Garrison at a committee for Federation Aeronautique Internationale conference in Dublin, Ireland, 1973

During 1961, while ferrying surplus RCAF Mustangs from the old BCATP airfield at Macleod, Alberta, Garrison spotted a number of Lancaster bombers slated for the melting pot. He purchased Lancaster FM-136 and created the Lancaster Memorial Fund to see the aircraft on permanent display in Calgary. His aircraft was without engines. The government loaned him 4 for the ferry flight to Calgary. Lancaster FM-136 was mounted on a concrete pedestal. The memorial was dedicated by Air Marshall Hugh Campbell, Chief of the Air Staff on April 12, 1962. FM-136 would later be removed for display in Calgary's The Hangar Flight Museum. A number of Garrison's original collection formed the original basis for the museum and are displayed alongside FM-136.[13][14]

During the sixties, Irving P. Krick & Associates operated a successful cloud seeding operation in the area around Calgary, Alberta, utilizing four Harvards to disperse silver iodide into the atmosphere in an attempt to reduce hail damage. For several years, Garrison, Ralph Langeman and Stan McLeod, all ex-members of the RCAF's 403 Squadron, spent their summers flying hail suppression. The Alberta Hail Suppression Project is continuing with C$3 million a year in funding from insurance companies to reduce hail damage in southern Alberta.[15]

In 1964, Garrison established the Air Museum of Canada.[16] Prior to the creation of the Museum, Garrison had accumulated a personal collection of 45 classic aircraft including:

In 1963, Garrison acquired a number of Hawker Hurricanes from farmyards in Alberta and Saskatchewan for his collection. He planned to create Canada's first flying aviation museum but could not generate interest. One of these now flies as G-HURI while Hurricane 5389 is now under the stewardship of the Calgary Mosquito Aircraft Society and is under restoration in Wetaskiwin, Alberta. During December 2013, Bonham's Auction House offered one of Garrison’ Hurricanes for sale, valuing it at between $2,000,000 and $3,000,000.[17]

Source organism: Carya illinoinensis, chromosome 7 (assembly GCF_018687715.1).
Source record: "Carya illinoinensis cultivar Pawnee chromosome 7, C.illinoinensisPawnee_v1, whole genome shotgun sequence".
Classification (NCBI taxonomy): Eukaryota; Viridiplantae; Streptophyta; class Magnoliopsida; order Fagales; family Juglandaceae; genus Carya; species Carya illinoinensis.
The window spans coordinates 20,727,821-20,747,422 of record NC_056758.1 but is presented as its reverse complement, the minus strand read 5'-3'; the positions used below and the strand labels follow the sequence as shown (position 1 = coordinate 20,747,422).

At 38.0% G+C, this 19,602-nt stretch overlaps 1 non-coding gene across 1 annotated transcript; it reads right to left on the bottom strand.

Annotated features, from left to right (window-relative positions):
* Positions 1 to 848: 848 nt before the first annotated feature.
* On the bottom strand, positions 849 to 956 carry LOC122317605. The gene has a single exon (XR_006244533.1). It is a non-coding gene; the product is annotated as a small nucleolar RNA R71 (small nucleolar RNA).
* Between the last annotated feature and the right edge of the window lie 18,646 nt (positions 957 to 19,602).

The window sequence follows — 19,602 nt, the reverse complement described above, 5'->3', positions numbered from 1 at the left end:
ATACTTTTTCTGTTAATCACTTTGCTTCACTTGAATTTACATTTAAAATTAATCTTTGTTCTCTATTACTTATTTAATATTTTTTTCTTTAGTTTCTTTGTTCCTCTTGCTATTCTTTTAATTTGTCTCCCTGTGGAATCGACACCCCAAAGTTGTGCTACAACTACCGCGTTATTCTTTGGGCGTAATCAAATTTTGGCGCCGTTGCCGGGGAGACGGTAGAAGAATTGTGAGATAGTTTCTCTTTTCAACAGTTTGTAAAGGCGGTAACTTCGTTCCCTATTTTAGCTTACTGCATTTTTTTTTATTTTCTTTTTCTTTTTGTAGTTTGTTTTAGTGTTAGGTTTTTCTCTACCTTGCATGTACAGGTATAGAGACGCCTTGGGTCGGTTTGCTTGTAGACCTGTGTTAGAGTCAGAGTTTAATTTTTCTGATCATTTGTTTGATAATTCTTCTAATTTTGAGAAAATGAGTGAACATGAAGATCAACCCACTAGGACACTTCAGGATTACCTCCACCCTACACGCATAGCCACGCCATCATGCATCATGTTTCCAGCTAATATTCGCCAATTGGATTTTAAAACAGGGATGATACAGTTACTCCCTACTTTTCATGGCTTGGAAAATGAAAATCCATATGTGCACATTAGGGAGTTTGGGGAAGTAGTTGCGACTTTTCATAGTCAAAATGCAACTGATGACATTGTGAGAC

After 50 years in storage, on 11 August 2012, Garrison’s ex-Spartan Air Services PR.35 Mosquito (RS700 CF-HMS) was transferred to the Bomber Command Museum in Nanton, Alberta, for restoration by the Calgary Mosquito Aircraft Society with half of the $1,650,000 funding provided by the City of Calgary.[18]

Garrison relocated to Los Angeles during 1966 and incorporated the American Aerospace & Military Museum, Inc. with Walker Mahurin, Mira Slovak, Chuck Lyford and Mickey Thompson on the board. Mahurin obtained displays from the USAF, the first being a HGM-25A Titan 1 missile. Ed McMahon, a former Marine Corsair pilot, and Johnny Carson’s nightly TV sidekick, was involved with the project. As a result, Carson heard about the missile and used it in a joke, one night, commenting on “people who forgot luggage at motels, but here was a guy who forgot a Titan Missile!” The resulting uproar saw the USAF retrieve their property.[19]

Between 1965 and 1969, Garrison was president of Craig Breedlove & Associates. Breedlove held the World Land Speed Record five times in 1965 with a top speed of over 601.1 miles per hour. During 1968, Garrison started a deal that saw Utah's Governor, Cal Rampton provide a hangar facility for the construction of a supersonic car. Bill Lear, of Learjet fame, was to provide support, along with his friend Art Linkletter. Playboy magazine hoped to have the car painted black with a white bunny on the rudder. TRW was supplying a lunar lander rocket motor. However, the concept was shelved. The group also negotiated to use the late Donald Campbell's wheel-driven Bluebird CN7 record-breaker.[20]

Garrison published the aviation magazine AVIAN from 1966 to 1969 with contributions from actor and pilot Richard Bach, Ernest Gann, Ray Bradbury and others. AVIAN started a tradition by including an aviation-oriented poem; the first issue featured "Planes that Land on Grass" by Ray Bradbury while the last issue, Vol, 2, No. 6 featured Garrison's Remembrance which has been used over the years by pilots’ groups such as Fighter Pilot University.[21]

Film projects[edit]

Camera crew from Richthofen & Brown. Peter Peckowski and Peter Allwork in cockpit of Aerospatiale SA 315B Lama. Jimmy Murakami, Shay Corcoran, Garrison

Between 1964 and 1965, Garrison worked with the Irish Air Corps to establish a collection of First World War replica aircraft and support equipment at Weston Aerodrome, Leixlip, Ireland. It was originally established for 20th Century Fox's 1966 film The Blue Max.[22] The aerial fleet included a sole Caudron 277, two Fokker DR 1s, three Fokker D VIIs, two S.E.5As and two Pfalz D IIIs (all full-scale replicas) four de Havilland Tiger Moths, three SV4C Stampes, a Morane 230 and six Curry Wot 3/4 scale S.E.5As.[23]

Irish Air Corps pilots filming Von Richthofen and Brown, 1970. Garrison is second from right, front row

During the September 1970 filming of Owen Crump's film, Zeppelin, Garrison's unit lost an Alouette helicopter and S.E.5 in a mid-air collision over Wicklow, Ireland with a loss of five people including Burch Williams, brother of 20th Century Fox executive Elmo Williams. For the film Tora! Tora! Tora!, Garrison and Jack Canary created the large fleet of "Japanese" aircraft. Some of these aircraft still make appearances at air shows.[24] Garrison also worked on Darling Lili, Barry Lyndon, Ryan's Daughter and the TV series "Twelve O'Clock High".[25]